Twitter has shut down numerous accounts accused of artificially increasing the popularity of their posts using a method called “tweetdecking.”
Tweetdecking gets its name from the app TweetDeck, which can schedule posts ahead of time. Conspiring accounts were working together to retweet content in order to force it to go viral.
In this case, most of the accounts removed were using the technique to steal content (including memes and jokes) to make accounts more prominent. These accounts would then use their artificial popularity to promote other accounts or products for financial profit.
This practice blatantly violates Twitter’s spam policy. It is also just the latest instance of users and brands gaming the system to increase their online presence.
Since the earliest days of Google, brands and “black hat” users worked together to rig the search engine to ensure high visibility. Usually, this took the form of buying links to artificially appear authoritative to Google’s algorithm. The search engine has since worked to eradicate the practice, but similar tricks like buying “likes” or “retweets” have since sprung up on almost every other popular social platform.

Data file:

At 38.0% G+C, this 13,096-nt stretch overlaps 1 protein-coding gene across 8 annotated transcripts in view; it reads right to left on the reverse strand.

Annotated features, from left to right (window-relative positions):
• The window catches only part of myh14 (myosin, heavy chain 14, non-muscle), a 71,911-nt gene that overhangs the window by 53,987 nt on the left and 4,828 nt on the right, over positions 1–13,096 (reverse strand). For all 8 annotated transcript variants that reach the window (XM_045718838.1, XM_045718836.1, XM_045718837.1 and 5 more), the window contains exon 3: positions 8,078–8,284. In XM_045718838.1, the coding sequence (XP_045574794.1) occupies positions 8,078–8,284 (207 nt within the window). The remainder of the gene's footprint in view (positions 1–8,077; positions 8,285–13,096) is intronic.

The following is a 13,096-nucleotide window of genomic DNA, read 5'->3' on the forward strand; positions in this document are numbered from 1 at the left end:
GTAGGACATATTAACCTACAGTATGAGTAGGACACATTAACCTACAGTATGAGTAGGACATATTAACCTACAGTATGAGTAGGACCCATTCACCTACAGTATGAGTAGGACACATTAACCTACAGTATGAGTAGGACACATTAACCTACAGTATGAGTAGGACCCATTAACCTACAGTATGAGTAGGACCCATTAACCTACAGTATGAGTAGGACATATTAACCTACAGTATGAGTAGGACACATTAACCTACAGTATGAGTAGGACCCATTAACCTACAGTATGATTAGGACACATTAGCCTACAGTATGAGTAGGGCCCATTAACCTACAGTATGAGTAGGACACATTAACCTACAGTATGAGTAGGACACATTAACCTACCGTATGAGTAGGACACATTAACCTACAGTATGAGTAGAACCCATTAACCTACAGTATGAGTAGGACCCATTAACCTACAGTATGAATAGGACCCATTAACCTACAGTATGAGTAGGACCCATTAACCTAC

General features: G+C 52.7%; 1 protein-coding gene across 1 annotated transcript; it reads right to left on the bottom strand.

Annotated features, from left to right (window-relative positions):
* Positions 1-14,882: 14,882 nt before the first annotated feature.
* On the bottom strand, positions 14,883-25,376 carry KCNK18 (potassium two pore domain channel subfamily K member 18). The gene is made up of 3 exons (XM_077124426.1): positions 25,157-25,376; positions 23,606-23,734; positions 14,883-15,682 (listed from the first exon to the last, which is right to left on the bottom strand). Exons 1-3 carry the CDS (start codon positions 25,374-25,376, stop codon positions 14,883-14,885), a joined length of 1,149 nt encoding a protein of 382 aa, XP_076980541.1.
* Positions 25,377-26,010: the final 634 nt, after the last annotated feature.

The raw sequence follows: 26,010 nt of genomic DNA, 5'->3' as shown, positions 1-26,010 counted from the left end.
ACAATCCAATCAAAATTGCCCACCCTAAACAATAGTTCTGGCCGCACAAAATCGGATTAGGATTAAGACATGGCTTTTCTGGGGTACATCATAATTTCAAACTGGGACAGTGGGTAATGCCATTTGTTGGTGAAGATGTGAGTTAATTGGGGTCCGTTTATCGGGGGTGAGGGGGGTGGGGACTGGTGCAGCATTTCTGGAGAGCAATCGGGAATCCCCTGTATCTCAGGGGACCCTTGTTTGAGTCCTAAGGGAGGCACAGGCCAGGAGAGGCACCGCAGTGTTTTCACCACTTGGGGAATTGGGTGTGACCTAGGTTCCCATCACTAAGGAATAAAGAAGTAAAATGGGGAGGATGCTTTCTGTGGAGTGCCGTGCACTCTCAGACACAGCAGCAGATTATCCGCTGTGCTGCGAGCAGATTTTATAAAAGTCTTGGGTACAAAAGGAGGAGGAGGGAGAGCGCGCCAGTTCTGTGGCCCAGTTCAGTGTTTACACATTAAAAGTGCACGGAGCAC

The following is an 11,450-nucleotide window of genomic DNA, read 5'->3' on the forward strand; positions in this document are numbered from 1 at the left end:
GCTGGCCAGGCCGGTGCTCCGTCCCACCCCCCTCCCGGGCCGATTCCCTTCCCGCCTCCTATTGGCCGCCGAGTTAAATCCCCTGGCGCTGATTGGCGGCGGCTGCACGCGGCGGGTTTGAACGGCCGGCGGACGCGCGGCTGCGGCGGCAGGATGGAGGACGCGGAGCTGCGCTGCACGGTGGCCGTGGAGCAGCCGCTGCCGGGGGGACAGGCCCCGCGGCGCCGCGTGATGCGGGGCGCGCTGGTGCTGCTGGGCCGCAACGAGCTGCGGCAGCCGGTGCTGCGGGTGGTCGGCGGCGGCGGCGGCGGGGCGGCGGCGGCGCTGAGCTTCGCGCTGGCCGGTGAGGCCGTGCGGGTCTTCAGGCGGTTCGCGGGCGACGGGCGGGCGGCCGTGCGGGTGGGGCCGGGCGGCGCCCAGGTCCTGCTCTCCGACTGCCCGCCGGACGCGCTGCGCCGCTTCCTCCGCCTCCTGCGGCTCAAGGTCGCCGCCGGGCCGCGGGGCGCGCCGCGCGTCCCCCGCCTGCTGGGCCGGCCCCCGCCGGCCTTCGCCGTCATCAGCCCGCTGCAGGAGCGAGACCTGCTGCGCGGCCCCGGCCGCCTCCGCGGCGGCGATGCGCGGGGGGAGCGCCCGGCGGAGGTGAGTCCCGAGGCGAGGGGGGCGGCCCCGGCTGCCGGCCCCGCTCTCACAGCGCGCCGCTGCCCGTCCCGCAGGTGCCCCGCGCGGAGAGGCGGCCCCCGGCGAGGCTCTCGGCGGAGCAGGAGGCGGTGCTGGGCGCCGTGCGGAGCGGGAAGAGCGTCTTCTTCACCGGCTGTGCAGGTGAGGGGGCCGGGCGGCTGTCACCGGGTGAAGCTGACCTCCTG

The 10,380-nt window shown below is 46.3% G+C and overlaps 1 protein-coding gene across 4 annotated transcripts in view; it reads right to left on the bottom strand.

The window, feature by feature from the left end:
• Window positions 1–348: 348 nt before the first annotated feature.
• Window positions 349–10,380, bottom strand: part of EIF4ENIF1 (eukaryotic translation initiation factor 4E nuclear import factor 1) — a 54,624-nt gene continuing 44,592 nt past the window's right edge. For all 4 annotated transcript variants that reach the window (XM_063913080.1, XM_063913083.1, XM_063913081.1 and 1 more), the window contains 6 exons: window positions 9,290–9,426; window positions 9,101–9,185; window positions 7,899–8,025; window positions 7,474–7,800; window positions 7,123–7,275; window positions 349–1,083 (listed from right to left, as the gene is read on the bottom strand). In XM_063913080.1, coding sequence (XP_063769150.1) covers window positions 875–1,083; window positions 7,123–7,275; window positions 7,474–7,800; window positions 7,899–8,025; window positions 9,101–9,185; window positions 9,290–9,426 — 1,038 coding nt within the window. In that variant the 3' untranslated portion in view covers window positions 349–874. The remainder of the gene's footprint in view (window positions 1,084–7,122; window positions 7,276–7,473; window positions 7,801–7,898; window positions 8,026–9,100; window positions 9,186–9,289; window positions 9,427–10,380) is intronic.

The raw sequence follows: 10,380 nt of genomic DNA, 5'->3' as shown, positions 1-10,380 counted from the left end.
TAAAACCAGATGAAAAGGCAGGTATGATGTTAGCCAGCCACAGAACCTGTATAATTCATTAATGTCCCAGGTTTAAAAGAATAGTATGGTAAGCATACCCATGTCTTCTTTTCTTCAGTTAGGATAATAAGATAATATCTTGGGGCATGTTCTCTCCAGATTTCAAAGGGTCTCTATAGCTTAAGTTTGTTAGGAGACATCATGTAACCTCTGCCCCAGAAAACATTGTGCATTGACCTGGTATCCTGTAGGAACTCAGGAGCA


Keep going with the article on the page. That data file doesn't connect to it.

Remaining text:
Twitter’s latest bans are the most recent crackdown in a long-running game of whack-a-mole. Still, it provides a harsh reminder that brands who try to manipulate social networks or search engines in bad faith are nearly guaranteed to be eventually penalized or banned entirely.